I Corinthians 10:1–13 Warnings For Us.

Key Notes: Israel's case-history applies to Corinthans. Key verse on temptation. Christ in Israel's wilderness experience. The modern church in the wilderness.

Paul has come to the last part of his discussion of what to do when we don’t know what to do. This part relates to decisions made by the strong Christian. Theoretically, the strong Christian can do whatever he or she wants. In chapter 9 Paul talked about his entitlements as an apostle and how that affected his spiritual freedom. In chapter 10 Paul relates a little of the history of Israel to the Corinthians. The Corinthians were in danger of making the same mistakes that Israel did. We can ask how that applies to us in the modern evangelical church.

10:1–5 “Our fathers” refers to the elders of the twelve tribes coming out of Egypt in the Exodus. Paul is speaking to a largely Gentile audience which seems quite well informed about Israel’s history. In his‘ months in Corinth, Paul must have spent a lot of time teaching them Old Testament.

Israel, coming out of bondage in Egypt, had a series of supernatural demonstrations of God’s presence and power. They had a great start in the spiritual life.

*They were all under the cloud of God’s protection.”Then the angel of the God who went before the host of Israel moved and went behind them; and the pillar of cloud moved from before them and stood behind them, coming between the host of Egypt and the host of Israel.” (Ex.14:19–20).
*All passed through the Red Sea--dry-shod. Ex.14:21–25
*All were baptized into Moses in the cloud and the sea. They did not get wet! They had a saturating experience that was physical, spiritual, even political. They came out exuberant, with singing and dancing. Ex.15:1–21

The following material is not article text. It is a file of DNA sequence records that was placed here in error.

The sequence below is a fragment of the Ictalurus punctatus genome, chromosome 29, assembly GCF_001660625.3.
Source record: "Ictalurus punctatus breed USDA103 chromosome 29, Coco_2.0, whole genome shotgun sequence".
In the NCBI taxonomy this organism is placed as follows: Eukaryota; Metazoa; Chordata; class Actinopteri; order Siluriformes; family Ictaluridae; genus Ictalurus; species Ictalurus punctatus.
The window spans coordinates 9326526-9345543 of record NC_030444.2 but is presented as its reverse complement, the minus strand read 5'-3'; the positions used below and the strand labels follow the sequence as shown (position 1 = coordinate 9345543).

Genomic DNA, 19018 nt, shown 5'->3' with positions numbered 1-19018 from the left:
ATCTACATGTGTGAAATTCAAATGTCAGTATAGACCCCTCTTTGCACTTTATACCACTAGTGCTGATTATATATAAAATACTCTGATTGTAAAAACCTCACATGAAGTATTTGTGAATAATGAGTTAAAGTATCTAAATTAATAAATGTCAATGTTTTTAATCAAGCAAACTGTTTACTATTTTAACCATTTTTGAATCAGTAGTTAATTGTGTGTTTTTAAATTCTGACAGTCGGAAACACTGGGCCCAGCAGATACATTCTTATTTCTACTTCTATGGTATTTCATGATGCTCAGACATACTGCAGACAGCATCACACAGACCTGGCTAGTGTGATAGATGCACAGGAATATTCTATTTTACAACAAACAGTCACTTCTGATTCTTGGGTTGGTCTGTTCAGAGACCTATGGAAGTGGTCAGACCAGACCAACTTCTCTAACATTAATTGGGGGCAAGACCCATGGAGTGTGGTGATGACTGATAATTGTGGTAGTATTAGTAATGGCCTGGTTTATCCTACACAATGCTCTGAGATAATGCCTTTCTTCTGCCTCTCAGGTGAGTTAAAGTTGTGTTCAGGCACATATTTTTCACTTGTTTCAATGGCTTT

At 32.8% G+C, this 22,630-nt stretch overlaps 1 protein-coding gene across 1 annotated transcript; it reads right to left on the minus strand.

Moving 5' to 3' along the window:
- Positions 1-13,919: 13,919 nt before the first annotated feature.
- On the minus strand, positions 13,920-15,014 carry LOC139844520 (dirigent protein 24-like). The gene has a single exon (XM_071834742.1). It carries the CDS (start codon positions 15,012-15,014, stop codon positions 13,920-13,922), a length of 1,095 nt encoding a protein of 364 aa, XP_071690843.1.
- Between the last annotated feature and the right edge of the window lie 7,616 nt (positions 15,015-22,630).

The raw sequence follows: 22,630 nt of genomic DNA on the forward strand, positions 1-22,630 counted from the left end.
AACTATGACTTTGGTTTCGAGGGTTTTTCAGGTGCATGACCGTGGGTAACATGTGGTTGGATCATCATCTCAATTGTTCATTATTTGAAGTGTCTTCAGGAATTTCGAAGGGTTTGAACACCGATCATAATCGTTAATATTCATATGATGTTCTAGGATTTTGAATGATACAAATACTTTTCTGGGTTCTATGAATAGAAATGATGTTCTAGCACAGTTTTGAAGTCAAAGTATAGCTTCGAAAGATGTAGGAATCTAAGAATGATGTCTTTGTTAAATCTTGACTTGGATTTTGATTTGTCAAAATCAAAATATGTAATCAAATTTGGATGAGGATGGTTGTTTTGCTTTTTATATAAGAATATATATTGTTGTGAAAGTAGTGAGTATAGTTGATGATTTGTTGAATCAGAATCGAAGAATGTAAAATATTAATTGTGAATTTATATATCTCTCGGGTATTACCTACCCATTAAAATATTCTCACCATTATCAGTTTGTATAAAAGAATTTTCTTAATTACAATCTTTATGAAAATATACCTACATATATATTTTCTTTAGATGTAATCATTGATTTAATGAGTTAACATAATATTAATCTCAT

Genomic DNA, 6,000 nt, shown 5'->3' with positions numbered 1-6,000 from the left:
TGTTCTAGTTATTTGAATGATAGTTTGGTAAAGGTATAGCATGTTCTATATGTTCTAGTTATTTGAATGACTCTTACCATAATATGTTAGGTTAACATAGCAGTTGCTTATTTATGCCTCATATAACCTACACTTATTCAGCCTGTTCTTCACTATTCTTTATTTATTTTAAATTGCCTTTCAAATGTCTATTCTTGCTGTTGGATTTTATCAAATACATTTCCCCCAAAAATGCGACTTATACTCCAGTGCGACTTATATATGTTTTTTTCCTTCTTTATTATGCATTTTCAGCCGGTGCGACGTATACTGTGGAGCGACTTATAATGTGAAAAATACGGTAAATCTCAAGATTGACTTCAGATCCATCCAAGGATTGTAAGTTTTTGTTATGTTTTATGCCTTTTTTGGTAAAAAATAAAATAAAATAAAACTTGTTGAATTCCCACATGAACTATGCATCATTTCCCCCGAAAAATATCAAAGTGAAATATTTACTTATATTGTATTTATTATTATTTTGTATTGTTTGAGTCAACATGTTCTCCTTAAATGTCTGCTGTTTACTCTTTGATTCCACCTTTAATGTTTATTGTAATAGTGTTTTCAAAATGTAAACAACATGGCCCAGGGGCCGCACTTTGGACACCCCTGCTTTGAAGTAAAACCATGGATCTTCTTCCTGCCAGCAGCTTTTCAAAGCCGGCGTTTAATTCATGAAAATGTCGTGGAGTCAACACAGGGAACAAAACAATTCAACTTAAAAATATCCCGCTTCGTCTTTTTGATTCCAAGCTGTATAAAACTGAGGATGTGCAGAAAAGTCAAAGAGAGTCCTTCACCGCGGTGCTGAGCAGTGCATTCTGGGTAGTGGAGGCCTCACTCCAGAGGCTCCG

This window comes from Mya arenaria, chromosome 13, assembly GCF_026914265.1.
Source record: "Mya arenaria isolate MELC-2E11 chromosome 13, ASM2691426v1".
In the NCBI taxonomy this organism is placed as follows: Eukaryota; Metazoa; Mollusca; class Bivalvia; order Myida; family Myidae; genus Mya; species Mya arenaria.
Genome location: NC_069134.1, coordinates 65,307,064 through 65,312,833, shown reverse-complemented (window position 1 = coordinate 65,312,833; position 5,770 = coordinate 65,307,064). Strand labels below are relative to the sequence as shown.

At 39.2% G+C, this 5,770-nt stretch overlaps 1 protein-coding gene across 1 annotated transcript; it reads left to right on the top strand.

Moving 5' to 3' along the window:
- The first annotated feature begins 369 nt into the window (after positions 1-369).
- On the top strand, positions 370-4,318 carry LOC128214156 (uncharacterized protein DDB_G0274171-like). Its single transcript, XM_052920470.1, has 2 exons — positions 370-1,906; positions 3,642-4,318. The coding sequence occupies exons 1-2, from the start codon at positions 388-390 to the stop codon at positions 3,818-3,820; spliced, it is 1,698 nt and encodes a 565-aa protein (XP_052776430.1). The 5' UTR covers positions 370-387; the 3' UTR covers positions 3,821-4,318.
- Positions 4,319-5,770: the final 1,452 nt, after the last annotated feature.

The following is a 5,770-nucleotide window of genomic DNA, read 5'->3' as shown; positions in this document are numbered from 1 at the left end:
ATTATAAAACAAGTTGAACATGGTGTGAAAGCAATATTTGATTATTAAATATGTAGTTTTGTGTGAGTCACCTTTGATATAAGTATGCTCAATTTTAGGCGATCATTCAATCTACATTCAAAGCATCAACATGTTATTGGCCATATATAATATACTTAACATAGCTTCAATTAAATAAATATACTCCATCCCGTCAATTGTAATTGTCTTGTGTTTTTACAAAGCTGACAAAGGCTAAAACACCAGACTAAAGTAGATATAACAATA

*They all ate the same supernatural food—manna from Heaven. Ex.16
*They all drank from the supernatural rock. When Moses struck the rock at Horeb, water poured out to save the people from thirst. (Ex.17:6). This water was from Christ, their Rock.

Yet they did not please God and were not able to enter Canaan. God decreed that all aged 20 years and up would die in the wilderness over the next 40 years because they refused to believe that God could save them from the Canaanites. Num.14:29

10:6–13. What happened to them is a warning to us. (10:6,11) They desired evil.

*We are not to be idolaters. They fell into calf worship with Aaron’s connivance only three months after baptism into Moses in the cloud and in the sea. Moses had been gone too long on Mt. Sinai. Three thousand were killed for idol worship. Ex.32
*We must not get into immorality. They were seduced by the people of Moab, worshipped their gods, ate and had sex with them. 23,000–24,000 died of a plague. Num.25:1-
*We must not challenge the Lord, murmuring and complaining. Many of them died from viper bites (Num.21:5–6) until the Lord ordered Moses to set a bronze serpent on a pole. Thus who looked were healed.
*We must not grumble as they did. Koreh, Dathan and Abiram rebelled against Moses and died. 14,000 more died when the people joined in revolt against Moses and Aaron. Num.16

Paul says these happened to them for examples to us. We have the privilege of learning from other people’s successes and failures. We do not eat the white mushroom Amanita Phalloides because plenty of people have already tried that and died.

Paul lines up four illustrations from Israel that coincide with Corinth’s problems.
*Israel got into idolatry. “Shun the worship of idols.” (ICor.10:14)
*They were immoral. “Shun immorality.” ICor.6:18)
*They tested the Lord. “Shall we provoke the Lord to jealousy?” (ICor.10:22)
*They distrusted Moses. “…it is a small thing that I should be judged by you….” (ICor.4:3)

Corinth had disagreements about who was the best leader (1:10), but judged Paul (4:3, 20–21) as unworthy to be their spiritual guide.

There were other examples of Israel challenging the Lord and grumbling at Moses; some were particularly dramatic because there were immediate judgments with loss of life. The Corinthians must beware of their cocksureness, their sense of security. They are at risk of falling. Immediately after this serious warning, Paul adds a comfort. Temptation is not unique. God is faithful. He does not allow temptation beyond our strength. He also makes a way to escape. The book of Hebrews is full of similar warnings and encouragement.